C.S. Lewis


Last edited by s1m0n on Fri May 12, 2017 6:10 pm, edited 1 time in total.

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 Post subject: Re: Airline stuff.
PostPosted: Fri May 12, 2017 4:10 pm 
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david_h wrote:
I dug the CD out. It's especially the first person songs that don't work for me. "Looking for a Job" particularly. It's a powerful monologue but I would appreciate it far more just as the text, or read by someone not pretending to be the character, than with MacColl's melodrama.


I think "Looking for a Job" is much more about his father's experience as a blacklisted foundryman in the 30s than the Thatcher 80s. But yeah, McColl's an actor. That was his background and his go-to skill set. When it works - as it did when McColl channelled Sam Larner's life and distilled it into Shoals of Herring - it's genius at work. When it doesn't it's fairly risible. But Shoals is a really good song, and I can forgive him the rest for it's sake.

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 Post subject: Re: Airline stuff.
PostPosted: Fri May 12, 2017 4:33 pm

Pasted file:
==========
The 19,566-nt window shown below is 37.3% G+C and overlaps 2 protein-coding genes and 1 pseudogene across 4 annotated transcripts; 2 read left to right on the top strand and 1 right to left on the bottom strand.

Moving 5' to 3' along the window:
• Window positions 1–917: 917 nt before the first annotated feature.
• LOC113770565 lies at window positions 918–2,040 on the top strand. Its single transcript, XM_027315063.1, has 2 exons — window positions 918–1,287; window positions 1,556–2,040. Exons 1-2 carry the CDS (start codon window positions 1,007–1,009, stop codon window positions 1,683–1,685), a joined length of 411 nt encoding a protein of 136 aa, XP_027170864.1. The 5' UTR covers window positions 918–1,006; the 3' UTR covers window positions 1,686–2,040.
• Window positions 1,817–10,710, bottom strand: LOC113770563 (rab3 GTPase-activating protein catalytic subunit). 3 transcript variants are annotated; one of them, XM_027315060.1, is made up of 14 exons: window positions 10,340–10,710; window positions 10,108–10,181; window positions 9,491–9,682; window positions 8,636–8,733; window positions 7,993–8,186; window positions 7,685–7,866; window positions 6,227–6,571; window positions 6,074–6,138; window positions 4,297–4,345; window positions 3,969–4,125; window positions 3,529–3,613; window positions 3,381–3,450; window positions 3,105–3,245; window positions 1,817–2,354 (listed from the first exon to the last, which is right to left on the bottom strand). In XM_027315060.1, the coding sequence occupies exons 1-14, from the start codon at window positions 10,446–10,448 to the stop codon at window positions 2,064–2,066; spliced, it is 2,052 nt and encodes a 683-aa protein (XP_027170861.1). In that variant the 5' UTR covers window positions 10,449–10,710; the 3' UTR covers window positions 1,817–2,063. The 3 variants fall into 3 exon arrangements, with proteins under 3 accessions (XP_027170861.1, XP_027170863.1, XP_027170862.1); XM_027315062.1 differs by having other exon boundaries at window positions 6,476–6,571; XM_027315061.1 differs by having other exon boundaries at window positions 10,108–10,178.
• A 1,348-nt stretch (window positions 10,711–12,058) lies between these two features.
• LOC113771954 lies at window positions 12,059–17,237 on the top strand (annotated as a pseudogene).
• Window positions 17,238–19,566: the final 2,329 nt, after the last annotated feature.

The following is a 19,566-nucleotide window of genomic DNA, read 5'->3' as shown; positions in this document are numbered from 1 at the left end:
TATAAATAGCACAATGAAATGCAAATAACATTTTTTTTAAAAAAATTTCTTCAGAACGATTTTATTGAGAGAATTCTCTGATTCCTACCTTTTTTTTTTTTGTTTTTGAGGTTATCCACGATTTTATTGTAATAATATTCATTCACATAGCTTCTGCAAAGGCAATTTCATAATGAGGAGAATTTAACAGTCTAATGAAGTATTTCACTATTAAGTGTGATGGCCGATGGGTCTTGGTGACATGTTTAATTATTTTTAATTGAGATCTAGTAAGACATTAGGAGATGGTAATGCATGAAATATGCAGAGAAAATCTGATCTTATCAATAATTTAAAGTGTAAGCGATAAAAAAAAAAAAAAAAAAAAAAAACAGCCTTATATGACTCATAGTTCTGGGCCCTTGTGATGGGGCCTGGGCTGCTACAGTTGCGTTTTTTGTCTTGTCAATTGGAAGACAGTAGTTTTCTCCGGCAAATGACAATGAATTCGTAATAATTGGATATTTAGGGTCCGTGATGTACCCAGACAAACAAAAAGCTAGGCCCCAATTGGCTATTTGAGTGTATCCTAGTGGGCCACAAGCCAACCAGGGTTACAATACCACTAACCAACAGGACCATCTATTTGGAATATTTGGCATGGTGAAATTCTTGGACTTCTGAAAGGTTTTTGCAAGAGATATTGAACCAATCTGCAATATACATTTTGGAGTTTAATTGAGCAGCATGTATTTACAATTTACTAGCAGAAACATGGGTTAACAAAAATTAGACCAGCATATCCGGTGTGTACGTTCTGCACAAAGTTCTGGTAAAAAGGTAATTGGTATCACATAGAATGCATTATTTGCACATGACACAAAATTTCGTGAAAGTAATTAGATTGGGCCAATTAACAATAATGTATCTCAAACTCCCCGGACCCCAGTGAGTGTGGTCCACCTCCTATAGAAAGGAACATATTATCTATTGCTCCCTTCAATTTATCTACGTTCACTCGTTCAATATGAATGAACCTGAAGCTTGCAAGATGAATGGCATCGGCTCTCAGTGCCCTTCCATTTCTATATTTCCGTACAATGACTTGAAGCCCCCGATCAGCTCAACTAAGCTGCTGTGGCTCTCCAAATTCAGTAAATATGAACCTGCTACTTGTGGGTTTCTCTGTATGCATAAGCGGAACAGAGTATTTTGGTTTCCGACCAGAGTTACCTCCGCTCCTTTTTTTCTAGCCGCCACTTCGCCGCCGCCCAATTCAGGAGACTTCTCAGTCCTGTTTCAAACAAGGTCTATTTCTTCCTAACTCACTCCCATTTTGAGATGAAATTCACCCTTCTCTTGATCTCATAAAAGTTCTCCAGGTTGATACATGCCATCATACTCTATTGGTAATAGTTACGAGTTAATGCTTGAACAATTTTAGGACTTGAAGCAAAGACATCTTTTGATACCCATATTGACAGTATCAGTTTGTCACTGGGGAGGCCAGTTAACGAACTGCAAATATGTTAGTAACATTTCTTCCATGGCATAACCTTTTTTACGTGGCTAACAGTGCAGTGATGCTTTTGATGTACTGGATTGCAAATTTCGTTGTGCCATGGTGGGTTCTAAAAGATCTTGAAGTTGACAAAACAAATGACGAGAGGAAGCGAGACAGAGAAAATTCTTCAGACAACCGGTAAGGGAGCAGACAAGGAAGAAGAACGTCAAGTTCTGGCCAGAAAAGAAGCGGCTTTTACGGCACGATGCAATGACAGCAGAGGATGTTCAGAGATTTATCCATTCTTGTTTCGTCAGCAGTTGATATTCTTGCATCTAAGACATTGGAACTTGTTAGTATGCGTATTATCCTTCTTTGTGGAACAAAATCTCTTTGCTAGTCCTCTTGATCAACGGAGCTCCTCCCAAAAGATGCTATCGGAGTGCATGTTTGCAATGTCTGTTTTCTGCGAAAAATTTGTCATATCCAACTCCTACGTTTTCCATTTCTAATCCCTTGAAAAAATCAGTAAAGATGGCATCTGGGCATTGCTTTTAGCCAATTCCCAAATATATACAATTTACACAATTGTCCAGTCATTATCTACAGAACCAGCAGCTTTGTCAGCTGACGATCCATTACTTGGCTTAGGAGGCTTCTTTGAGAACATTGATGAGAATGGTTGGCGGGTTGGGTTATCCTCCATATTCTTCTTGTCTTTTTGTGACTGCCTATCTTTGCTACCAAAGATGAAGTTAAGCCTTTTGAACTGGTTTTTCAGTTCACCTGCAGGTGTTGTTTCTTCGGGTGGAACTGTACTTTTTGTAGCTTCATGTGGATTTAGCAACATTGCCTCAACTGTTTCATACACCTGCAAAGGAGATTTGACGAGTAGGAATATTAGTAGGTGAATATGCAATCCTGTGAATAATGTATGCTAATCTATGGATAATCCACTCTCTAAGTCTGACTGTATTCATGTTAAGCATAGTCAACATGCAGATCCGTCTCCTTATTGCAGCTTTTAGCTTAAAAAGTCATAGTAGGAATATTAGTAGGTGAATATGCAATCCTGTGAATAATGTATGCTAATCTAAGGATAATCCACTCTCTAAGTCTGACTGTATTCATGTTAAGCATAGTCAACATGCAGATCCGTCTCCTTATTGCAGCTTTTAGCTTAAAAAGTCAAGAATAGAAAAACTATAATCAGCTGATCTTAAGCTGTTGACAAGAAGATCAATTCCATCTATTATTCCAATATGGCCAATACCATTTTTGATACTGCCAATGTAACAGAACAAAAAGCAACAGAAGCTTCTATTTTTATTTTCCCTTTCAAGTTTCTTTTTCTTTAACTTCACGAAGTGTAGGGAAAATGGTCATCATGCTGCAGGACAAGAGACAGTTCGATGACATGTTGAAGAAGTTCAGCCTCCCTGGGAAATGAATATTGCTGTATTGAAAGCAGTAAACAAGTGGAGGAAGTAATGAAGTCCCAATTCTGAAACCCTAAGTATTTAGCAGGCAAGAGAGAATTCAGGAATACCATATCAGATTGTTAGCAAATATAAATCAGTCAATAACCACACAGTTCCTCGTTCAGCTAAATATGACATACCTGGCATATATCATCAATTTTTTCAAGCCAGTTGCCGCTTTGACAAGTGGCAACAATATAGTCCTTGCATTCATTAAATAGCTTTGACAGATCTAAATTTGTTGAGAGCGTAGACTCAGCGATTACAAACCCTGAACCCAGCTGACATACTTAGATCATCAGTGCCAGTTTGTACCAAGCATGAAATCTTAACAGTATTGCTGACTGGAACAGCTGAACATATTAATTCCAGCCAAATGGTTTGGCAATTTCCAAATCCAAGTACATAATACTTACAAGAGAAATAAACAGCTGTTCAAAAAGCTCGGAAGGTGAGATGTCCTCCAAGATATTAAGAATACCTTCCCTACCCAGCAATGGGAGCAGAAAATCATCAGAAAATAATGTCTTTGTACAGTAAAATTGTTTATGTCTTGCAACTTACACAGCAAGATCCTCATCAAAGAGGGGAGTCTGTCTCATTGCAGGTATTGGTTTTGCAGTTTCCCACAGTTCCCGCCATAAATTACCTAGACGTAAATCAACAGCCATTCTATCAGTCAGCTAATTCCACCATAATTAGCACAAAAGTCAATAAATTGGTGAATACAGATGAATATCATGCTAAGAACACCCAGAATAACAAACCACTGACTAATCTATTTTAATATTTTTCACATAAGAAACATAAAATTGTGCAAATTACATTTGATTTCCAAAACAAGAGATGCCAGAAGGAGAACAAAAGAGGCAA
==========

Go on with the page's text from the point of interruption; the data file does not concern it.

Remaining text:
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s1m0n wrote:
I think "Looking for a Job" is much more about his father's experience as a blacklisted foundryman in the 30s than the Thatcher 80s.
Drawing on that experience probably, but its copyright date is 1986 and " I don't need some ... .. to tell me to get on my bike" seems to be contemporary political allusion.


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 Post subject: Re: Airline stuff.
PostPosted: Fri May 12, 2017 4:35 pm 
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I'm sure we're both right.

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And now there was no doubt that the trees were really moving - moving in and out through one another as if in a complicated country dance. ('And I suppose,' thought Lucy, 'when trees dance, it must be a very, very country dance indeed.')

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 Post subject: Re: Airline stuff.
PostPosted: Fri May 12, 2017 4:59 pm 
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s1m0n wrote:
I'm sure we're both right.

FWIW I think there's quite a lot of common ground in this discussion with several of us saying things that, while perhaps differently nuanced, really aren't poles apart.